Thursday, 7 September 2006
Questions without Notice
My question is directed to Senator Minchin, the Minister representing the Prime Minister. I refer to the Prime Minister’s recent comment that he accepts the broad theory about global warming but is ‘sceptical about a lot of the more gloomy predictions’. I ask the minister: given that the European Union decided 10 years ago that avoiding dangerous climate change would require limiting the temperature rise to two degrees and thus establishing the target of reducing greenhouse gas emissions by 60 per cent by 2050, have the Prime Minister and the Australian government decided what temperature rise constitutes dangerous climate change as opposed to ‘gloomy predictions’? If so, what is that temperature rise and, if not, have the Prime Minister and the government failed to address or make a decision about this most fundamental question: what temperature rise constitutes dangerous climate change and when will they decide?
We understand the Greens’ complete obsession with this issue of climate change. I think it is a matter of record that the government accepts that the climate is changing; indeed, I think it is obvious that the climate has been changing since the planet was formed. But we do understand that there is evidence that there is global warming occurring. I think what the Prime Minister was referring to in his question was that he acknowledges that there remains some dispute about the extent of that warming and the causes of it. That is a matter of scientific dispute and I think I noticed just this week that the Intergovernmental Panel on Climate Change has significantly reduced its forecasts for temperature rises over the course of the 21st century.
We do not, I am advised—Senator Ian Campbell may wish to correct me—have a particular temperature rise which we say would trigger certain consequences. But I should state for the record the very substantial commitment by this government to seek to mitigate the effects of climate change and to ensure Australia’s adaptation to climate change. Indeed, Senator Campbell has done an outstanding job as the minister for environment in ensuring that Australia is at the forefront of international efforts to seek to ensure we have practicable, sensible and affordable proposals, initiatives and policies to deal with this particular issue.
It is a fact of life that we have not signed the Kyoto protocol. We have said on many occasions we see no point in that. When substantial greenhouse gas emitters like the United States, China and India are not party to it, there is absolutely no point in signing that protocol. Nevertheless, we are one of the very few countries in the world, through our initiatives, commitment and investment, that are actually meeting the targets that were set for Australia. Other countries, which have signed, are nowhere near meeting their targets.
We are also signed up to the new Asia-Pacific initiative, which we think has enormous potential. The real key to this, as Senator Campbell has so eloquently put it on many occasions, is to ensure that there is the investment in the technological solutions required to ensure that our planet is able to adapt to climate change and to do what we can, realistically and affordably, to mitigate and contain the extent of climate change.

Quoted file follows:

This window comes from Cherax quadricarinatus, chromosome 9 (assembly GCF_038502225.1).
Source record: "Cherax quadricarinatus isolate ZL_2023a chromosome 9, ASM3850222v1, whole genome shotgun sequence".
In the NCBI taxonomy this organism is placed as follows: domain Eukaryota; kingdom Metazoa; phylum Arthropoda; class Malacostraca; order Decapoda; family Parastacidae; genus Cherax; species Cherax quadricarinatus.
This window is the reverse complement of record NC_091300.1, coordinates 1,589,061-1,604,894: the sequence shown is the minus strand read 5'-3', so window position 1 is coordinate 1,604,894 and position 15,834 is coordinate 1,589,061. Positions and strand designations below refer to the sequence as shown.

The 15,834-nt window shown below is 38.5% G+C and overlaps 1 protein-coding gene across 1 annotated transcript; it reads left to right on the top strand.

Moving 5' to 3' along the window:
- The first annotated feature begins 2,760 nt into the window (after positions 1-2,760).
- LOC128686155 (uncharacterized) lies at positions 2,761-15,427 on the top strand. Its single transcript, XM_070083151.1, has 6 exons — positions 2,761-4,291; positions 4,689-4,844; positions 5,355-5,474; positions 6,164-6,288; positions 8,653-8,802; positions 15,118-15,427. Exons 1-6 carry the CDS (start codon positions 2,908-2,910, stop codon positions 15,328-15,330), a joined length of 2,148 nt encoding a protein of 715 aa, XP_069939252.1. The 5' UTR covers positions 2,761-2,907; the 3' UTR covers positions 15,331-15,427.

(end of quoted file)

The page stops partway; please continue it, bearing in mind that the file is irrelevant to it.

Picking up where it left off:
I think the Prime Minister was quite proper in his remarks. We stand entirely behind and beside his remarks in which he acknowledges the effects of, but properly acknowledges the continuing dispute about, the global warming forecast through the 21st century and, indeed, the extent to which both human activity and other forces are contributing to climate change.
Mr President, I ask a supplementary question. I thank the minister for his answer and inform him that his conclusions drawn from the IPCC report are absolutely wrong: they related to climate sensitivity and not to the projected climate temperatures expected by 2100. Now that the minister has conceded that the Australian government has not made a decision about what constitutes dangerous climate change and therefore does not have a target—if you have not made a decision about what your objective is then you have not got a target—can the minister explain how he makes decisions on climate change policy, including subsidies to various technologies like clean coal? How does the minister contribute to international discussions on the post-Kyoto emission abatement task if he does not have a clear sense of what the upper temperature increase ought to be?
I am not conscious of any country having a particular temperature target. What we have done is accept the Kyoto protocol targets in relation to emissions; and we are meeting those targets, unlike most other countries that have actually signed the Kyoto protocol.
The Greens are a one-issue party. They have no interest in any other issue but this. They are prepared to see the Australian economy trashed in order to pursue their mindless pursuit and single-minded obsessions. We are a government concerned about the welfare of the nation and ensuring that Australians continue to live a prosperous life, consistent with a sustainable environment. We have made a massive investment in ensuring that we mitigate greenhouse gas emissions and that we work globally and internationally. There is no point in Australia trashing its own economy, simply seeing its industries move offshore and creating even greater greenhouse gas emissions. That is what would happen if we pursued the Greens’ mindless policies.